Jhené Aiko Sees Daughter Namiko ‘Going Through the Same Things’ She Did as a Teen: ‘It’s a Journey’
Jhené Aiko Jhené Aiko
When Jhené Aiko realized her music not only helped her cope through her own mental health struggles but also those of her fans, she felt the urge to do more.
As mental health awareness month comes to a close, the “Sativa” singer spoke to PEOPLE about being named an ambassador for Didi Hirsch Mental Health Services — and how she’s using her music to spread the word.
“As I traveled around and toured, and got to speak to a lot of people and they would share with me their personal stories and share with me how my music has helped them,” Aiko, 34, says. “And having honest conversations with the people that listen to my music, it’s like we’re helping each other.”
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Reflecting on her own mental health journey, the R&B singer (whose full name is Jhené Aiko Efuru Chilombo) says music was always her way of coping — even before she realized it could be for others too.
“Since the time I could write really, I’ve been dealing with my emotions through writing. That was always my way of getting through difficult things. Even when I was in elementary school, if I was really angry or really anxious about something, I would write about it.”
Jhené Aiko/Instagram Jhené Aiko and Daughter Namiko
Then, in 2008, Aiko gave birth to her 13-year-old daughter Namiko, whom she shares with her ex-boyfriend, singer O’Ryan.
“I had a child at 20 and definitely dealt with some postpartum depression and then two years after she was born, my brother passed and I definitely dealt with depression and self-medicating. At that same time, I was dealing with the typical early 20s blues of just dealing with relationships. And so on top of everything else, I was starting to get very busy and popular.”
She continued, “I started gaining success, so I put out my mixtape and I started getting really busy, performing and touring. And so along with that, came a bunch of other pressures and I was still dealing with, ‘I have a young daughter, I lost my brother,’ trying to numb those feelings of, ‘He’s not here to see me live my dream.’ I was really depressed and just self-medicating and drinking and trying to cope with that.”
Aiko was later diagnosed with anxiety and turned to different forms of healing like therapy and reading books by Buddhist monks — though it wasn’t until her daughter started getting older that she realized she wasn’t only doing it for herself, but for Namiko, too.
“I wasn’t applying it as much as I did when s— really hit the fan. And it was really important for me to actually practice these things where I saw it hit the fan,” the “Bed Peace” singer says. “I was physically feeling unhealthy and just seeing my energy level change for my daughter who is now 13.”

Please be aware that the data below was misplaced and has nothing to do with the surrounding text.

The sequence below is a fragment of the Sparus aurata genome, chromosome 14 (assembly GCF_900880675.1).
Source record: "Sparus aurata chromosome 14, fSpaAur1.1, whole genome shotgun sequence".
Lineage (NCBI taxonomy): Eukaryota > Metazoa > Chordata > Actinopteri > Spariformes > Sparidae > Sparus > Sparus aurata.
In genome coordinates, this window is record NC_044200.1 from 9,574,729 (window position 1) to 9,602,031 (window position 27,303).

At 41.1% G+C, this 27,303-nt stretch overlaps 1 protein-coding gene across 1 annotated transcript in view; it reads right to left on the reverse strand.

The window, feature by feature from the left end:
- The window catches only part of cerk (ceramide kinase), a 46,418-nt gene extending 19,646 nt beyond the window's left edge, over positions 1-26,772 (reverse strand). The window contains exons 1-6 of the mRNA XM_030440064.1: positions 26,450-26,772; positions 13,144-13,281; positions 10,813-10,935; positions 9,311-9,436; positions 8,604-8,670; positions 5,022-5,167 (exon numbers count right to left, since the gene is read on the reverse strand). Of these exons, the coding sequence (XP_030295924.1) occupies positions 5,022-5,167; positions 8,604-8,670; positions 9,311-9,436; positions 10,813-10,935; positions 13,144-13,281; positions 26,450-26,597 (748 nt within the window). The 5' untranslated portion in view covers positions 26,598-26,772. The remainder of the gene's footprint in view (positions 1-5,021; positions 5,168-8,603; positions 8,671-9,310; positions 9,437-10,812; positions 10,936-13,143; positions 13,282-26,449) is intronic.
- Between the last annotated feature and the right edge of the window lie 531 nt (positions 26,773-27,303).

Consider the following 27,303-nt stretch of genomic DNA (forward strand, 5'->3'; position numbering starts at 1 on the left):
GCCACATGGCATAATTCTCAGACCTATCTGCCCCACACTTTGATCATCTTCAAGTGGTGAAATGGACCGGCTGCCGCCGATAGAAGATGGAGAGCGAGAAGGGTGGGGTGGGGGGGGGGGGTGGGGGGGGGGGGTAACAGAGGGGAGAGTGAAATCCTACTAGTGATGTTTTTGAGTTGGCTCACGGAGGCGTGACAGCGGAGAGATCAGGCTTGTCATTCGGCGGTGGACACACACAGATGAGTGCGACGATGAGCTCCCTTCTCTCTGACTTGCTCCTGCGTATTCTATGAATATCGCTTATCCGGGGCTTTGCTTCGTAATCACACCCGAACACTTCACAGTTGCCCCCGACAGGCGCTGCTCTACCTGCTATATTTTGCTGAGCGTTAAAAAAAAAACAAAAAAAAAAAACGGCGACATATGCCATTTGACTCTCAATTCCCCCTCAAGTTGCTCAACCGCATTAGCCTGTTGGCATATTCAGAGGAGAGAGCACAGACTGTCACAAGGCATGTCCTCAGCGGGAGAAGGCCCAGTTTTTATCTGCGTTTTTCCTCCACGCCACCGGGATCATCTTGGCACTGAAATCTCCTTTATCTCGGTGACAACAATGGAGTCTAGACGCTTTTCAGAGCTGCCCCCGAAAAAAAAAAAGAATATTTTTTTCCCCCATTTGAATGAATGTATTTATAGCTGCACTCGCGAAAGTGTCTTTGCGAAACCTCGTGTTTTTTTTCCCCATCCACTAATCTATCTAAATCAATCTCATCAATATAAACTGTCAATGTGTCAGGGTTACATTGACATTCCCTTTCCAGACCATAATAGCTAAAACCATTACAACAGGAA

“As she gets older, it becomes even more important for me to be well. I see her going through a lot of the same things I went through when I was her age and I let her know, it’s taken me 34 years to really learn certain techniques when I’m feeling anxious or angry. And yeah, it’s a journey. I feel like we’re all on a mental health journey because we all have our physical health, but our well-being is so important. It’s just as important, and they go hand in hand really.”
And even though it’s not always easy, Aiko says she still makes it a priority to lead by example.
“I still say it, I still have those long conversations with her and try to teach her little techniques like, ‘OK, you seem frustrated — this is what helps me’ or ‘Maybe what about if you listen to music that’s not screamo.’ Sometimes she likes to listen to very hard metal type of stuff.”
She continued, “I’m like, maybe when you’re angry, music affects how you feel. I think she hears me, but in the moment, she has to be a teenager about it. Just because as a teenager, you’re required to be a rebel. She’s going to hear me one day, so I’m going to keep saying it and also lead by example because I’m still learning and there’s still things that I can be better at.”
Jhené Aiko Jhené Aiko
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This is when she realized her role as an ambassador could not have come at a more perfect time.
“As I get older and just more aware, more present, I feel like I’m learning more and more. And with my music even, I’m incorporating sound healing into the music, because I know that I got into sound healing just from personal use,” the “While We’re Young” singer says. “Once I started to feel like, OK, maybe certain things are not helping, they’re just numbing. I started to really dive into the things I had been reading about; meditation, breathwork, sound healing. And then I just realized at a certain point, that part of why I make music is to help people get through their journey.”
She adds, “This ambassadorship is something that is just motivating me to dive even deeper into that, because I feel like music is a powerful medicine and sound is a powerful medicine. We can really use it to our benefit and not just to entertain or to distract or escape. We can actually use it and still have fun while we’re doing it.”